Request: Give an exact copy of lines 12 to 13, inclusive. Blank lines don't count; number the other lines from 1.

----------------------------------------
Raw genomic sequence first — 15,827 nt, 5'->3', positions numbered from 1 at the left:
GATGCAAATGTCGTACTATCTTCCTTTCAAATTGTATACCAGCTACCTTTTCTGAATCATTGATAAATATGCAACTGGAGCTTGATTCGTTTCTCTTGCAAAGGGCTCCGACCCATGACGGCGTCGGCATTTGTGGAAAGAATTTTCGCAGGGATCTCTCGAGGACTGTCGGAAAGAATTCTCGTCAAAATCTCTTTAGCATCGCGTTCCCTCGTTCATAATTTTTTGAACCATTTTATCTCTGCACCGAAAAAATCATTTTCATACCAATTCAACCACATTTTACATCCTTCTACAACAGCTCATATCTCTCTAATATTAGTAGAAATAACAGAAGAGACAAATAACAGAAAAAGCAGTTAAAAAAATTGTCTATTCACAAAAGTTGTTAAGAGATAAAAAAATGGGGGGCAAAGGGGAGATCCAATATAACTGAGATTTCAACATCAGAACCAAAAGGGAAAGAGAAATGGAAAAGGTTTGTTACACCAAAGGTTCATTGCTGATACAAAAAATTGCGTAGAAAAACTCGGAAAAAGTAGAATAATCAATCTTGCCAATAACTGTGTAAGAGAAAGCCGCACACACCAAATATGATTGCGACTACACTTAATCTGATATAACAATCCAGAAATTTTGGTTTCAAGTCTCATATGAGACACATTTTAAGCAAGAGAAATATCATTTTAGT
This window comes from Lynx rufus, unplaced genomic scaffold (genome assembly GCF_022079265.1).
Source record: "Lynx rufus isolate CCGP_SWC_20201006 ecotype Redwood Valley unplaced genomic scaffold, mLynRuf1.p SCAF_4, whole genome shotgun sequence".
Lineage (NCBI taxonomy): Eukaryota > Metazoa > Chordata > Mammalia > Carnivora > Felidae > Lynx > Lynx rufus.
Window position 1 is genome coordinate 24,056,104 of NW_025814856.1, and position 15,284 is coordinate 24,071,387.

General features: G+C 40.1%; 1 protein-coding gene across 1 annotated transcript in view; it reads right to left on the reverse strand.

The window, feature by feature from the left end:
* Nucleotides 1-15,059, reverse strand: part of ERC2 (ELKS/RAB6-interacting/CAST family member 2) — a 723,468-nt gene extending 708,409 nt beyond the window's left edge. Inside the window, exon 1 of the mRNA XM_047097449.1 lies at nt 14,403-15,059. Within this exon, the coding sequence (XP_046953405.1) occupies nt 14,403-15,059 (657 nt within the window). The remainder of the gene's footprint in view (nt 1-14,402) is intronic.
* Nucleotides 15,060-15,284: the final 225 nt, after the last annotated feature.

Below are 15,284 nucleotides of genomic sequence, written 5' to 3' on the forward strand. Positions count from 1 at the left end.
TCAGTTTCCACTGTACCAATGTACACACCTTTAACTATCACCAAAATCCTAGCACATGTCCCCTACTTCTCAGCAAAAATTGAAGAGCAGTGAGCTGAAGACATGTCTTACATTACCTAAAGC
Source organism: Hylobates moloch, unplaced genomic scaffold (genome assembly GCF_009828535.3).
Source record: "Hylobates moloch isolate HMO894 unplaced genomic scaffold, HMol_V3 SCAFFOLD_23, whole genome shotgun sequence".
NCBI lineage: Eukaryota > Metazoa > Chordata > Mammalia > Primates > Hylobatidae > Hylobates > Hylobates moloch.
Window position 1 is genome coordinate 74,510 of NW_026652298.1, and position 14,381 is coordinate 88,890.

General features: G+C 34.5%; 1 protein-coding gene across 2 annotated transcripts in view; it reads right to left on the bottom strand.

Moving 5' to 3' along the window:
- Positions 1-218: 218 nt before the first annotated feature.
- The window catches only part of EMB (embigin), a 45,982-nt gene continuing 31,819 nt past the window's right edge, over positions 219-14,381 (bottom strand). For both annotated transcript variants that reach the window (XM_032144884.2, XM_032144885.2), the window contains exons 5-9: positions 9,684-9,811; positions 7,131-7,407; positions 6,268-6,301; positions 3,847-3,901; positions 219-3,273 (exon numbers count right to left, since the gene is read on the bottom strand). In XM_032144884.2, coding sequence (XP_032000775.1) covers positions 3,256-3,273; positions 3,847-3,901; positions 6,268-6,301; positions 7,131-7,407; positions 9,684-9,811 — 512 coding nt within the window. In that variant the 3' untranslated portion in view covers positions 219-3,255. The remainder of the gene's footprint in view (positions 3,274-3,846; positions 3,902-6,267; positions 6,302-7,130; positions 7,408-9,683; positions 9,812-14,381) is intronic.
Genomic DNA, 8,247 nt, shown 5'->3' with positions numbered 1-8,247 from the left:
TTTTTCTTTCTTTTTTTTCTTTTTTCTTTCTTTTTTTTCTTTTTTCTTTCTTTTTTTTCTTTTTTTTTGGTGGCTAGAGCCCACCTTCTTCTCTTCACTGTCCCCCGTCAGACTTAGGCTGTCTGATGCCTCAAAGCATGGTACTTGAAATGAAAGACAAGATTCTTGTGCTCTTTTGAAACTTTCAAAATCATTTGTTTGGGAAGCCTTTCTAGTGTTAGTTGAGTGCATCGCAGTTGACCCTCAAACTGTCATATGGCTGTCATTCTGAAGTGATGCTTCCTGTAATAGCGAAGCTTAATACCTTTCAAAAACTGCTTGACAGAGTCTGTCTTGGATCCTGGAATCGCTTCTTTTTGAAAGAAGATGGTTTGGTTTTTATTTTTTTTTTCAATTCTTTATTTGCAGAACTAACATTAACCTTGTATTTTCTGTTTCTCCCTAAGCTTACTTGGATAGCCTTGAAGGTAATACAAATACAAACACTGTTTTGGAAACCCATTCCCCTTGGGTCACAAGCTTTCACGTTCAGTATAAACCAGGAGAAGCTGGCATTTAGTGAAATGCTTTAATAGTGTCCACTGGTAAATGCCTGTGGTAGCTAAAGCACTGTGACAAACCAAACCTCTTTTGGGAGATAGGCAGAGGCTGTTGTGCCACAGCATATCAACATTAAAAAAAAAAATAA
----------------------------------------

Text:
TCAGTTTCCACTGTACCAATGTACACACCTTTAACTATCACCAAAATCCTAGCACATGTCCCCTACTTCTCAGCAAAAATTGAAGAGCAGTGAGCTGAAGACATGTCTTACATTACCTAAAGC
Source organism: Hylobates moloch, unplaced genomic scaffold (genome assembly GCF_009828535.3).